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Spotlight Interview With Graves

A fresh and brutal, full album release from Graves just hit and it's blistering raw energy is unstoppable to say the least.

Loaded with an array of lyrical attacks, If You're Listening is a massive record with classic hip hop sounds and a whole lot of fire.

Graves has a shit ton of gusto as he squeezes a virtual cornucopia of words into a single beat and it's so fun to take in, you often find yourself repeating each song even before you go to the next one.

Each track has something new to offer as he brings some fresh choruses and hooks in-between the blitzkrieg of raps dropped seemingly effortlessly.

This record is in true underground rap form and is a contender with some of the greats.

With such a huge record, we had to have a chat with Graves to find out where it all came from.

RAG: Okay so let's start with "If You're Listening". The album beckons some classic style hip hop and rap and has a ton of energy. Where did this record come from?

Graves: Well, I’ve loved old school east coast hip-hop forever. The sound and style is timeless. However I am influenced from everything from Johnny Cash to Old thrash metal, to Yelawolf and Struggle, Jedi Mind Tricks and Wu-Tang. I feel like the music that I sit down to make is kind of a melting pot of all those artists and genres. I write lyrics based solely on life experience. If I’ve never done it or had it, I don’t talk about it.

RAG: How long have you been doing this? How did it all start for you?

Graves: I started getting into hip-hop after seeing kids freestyle battle on lunch in high school. I’ve made numerous attempts to get further into making music, be it in meta or punk bands, and hip hop, but it never really worked out for all kinds of reasons. Mainly people’s commitment.

I was really heavy into making hip-hop music about 6 years ago, but lacked the money to really get my stuff recorded properly and promoted etc. It was really discouraging at that time. So I gave it up for about 5 years. One random day last year, a good buddy of mine (Raizo) and I got to talking about music, he mentioned he was kind of secretly into making rap music, and I told him about my past with it etc. Raizo asked me if I would make ONE song with him, which I was hesitant, but I did it. We clicked really well surprisingly and ended up making an entire EP together called Rust Belt Devils. After that he was just explosively making music. I was originally just going to quit making music after we did the EP, but Raizo convinced me to stick with it and I decided to put together an EP for myself.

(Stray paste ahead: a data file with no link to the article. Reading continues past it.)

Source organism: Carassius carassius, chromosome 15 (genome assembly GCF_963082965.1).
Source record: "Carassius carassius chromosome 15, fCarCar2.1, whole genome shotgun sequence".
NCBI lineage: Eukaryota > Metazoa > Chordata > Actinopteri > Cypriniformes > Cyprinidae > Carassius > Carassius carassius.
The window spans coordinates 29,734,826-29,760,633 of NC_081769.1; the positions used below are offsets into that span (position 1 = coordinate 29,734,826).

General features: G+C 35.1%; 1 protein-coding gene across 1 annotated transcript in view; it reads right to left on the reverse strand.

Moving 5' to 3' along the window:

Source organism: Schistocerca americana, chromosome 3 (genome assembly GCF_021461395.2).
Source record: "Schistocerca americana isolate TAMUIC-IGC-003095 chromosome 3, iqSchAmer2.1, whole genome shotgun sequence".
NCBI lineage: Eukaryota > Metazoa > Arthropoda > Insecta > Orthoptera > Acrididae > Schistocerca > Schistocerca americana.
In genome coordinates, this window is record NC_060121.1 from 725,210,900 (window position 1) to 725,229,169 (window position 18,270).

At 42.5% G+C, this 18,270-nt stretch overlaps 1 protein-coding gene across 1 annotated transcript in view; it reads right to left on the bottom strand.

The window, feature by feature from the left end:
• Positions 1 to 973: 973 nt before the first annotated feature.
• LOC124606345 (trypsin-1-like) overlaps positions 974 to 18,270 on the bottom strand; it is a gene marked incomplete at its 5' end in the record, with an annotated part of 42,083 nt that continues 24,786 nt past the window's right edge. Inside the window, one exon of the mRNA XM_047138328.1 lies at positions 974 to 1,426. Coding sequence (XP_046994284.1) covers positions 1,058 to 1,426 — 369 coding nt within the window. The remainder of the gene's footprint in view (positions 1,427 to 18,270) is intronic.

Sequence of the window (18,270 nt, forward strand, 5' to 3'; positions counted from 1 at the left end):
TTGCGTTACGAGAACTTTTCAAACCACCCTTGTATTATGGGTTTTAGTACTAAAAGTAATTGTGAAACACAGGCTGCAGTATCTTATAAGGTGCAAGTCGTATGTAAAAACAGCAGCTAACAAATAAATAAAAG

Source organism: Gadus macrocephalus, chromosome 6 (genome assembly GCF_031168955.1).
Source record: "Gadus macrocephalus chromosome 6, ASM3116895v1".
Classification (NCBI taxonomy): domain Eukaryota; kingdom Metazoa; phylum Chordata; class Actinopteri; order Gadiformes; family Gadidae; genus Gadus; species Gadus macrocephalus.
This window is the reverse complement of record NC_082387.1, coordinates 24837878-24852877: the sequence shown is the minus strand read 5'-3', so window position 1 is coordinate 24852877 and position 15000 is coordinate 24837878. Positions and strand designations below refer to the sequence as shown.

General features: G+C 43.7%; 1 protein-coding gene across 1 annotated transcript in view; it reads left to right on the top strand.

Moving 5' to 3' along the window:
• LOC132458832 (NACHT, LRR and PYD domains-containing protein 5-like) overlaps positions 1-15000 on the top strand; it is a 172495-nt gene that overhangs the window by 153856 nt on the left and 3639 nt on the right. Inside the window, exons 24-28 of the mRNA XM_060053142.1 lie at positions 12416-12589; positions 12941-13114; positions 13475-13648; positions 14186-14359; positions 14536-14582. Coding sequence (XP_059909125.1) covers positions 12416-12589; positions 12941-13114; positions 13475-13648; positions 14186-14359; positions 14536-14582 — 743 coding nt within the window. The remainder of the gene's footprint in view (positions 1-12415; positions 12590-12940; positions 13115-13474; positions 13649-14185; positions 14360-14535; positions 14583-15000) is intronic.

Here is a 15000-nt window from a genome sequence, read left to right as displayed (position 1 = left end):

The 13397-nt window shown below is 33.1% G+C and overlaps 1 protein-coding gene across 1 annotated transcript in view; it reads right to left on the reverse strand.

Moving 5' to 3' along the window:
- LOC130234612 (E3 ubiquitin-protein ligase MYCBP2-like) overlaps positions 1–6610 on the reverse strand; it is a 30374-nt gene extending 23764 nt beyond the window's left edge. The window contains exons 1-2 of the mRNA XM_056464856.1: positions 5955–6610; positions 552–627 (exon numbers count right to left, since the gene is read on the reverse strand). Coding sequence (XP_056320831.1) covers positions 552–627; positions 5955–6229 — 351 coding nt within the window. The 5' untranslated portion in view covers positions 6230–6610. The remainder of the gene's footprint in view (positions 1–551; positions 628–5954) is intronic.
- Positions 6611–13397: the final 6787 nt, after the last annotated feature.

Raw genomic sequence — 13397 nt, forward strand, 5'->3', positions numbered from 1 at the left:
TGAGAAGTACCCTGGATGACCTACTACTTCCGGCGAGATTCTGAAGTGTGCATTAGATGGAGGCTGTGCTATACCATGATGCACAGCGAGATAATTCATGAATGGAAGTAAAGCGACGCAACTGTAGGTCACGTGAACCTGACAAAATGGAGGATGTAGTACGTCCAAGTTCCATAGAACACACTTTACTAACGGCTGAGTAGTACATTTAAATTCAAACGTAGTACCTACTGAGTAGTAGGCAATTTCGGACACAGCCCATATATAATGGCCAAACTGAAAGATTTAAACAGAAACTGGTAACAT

RAG: Did this record take a long time to complete?

Graves: It wasn’t too terribly long to actually record, although I work full time 60hrs a week and have kids, so the time frame I have to work on music is small

However “Pop Off” and “G.” Were finished a year ago, after we did Rust Belt Devils, but I was going to throw them away, because I didn’t really want to pursue music anymore.

RAG: I hear so much heart in the record. Who are some of your biggest musical influences? Graves: The list would be so long. BIGGEST influences tho I would have to say: Yelawolf, Struggle, Jellyroll, Wu-Tang, Jedi Mind Tricks, Three 6 Mafia, Johnny Cash, The White Buffalo.

RAG: Have you played live shows before? Do you think you'll be performing live when the time comes?

Graves: I played shows back when I was in metal bands, I did a few rap performances at parties, but nothing huge. I really like the energy of live shows, I’m hoping that 2021 will chill with the Covid and live shows can become a thing again. I’d be down to do some live shows absolutely but I have to build a band up. Because I really love the idea of having a live band play my music with me. Not just me standing in front of a kid on a podium pressing play on a computer.

RAG: What's next for you as an artist?

Graves: Well, I have another new album coming in a week or two, it’s in final mixing stages now. Then i plan to make videos off of both records, I have a few collabs in the works, then in the spring I’ll start working on a new record.

RAG: What are you doing when you're NOT working on music?

Graves: Mainly just working all the time and being a Dad. I had a small company that I am closing to focus my time more on being with my kids and making music. I was just spread too thin, which is why I wasn’t so set on pursuing music.

RAG: What are your goals for your music?

Graves: I can’t say TOO much, but I have my records in the hands of some people on my influence list, and I’m hoping they can take me under their wing. So I can obtain the resources to really push myself to the depths of my potential.

RAG: Before we go, what would you like to say to fans of the music?

Graves: Really just Thank You, I appreciate every single person who promotes my music, give me feedback, purchase the records and encourage me to keep going.

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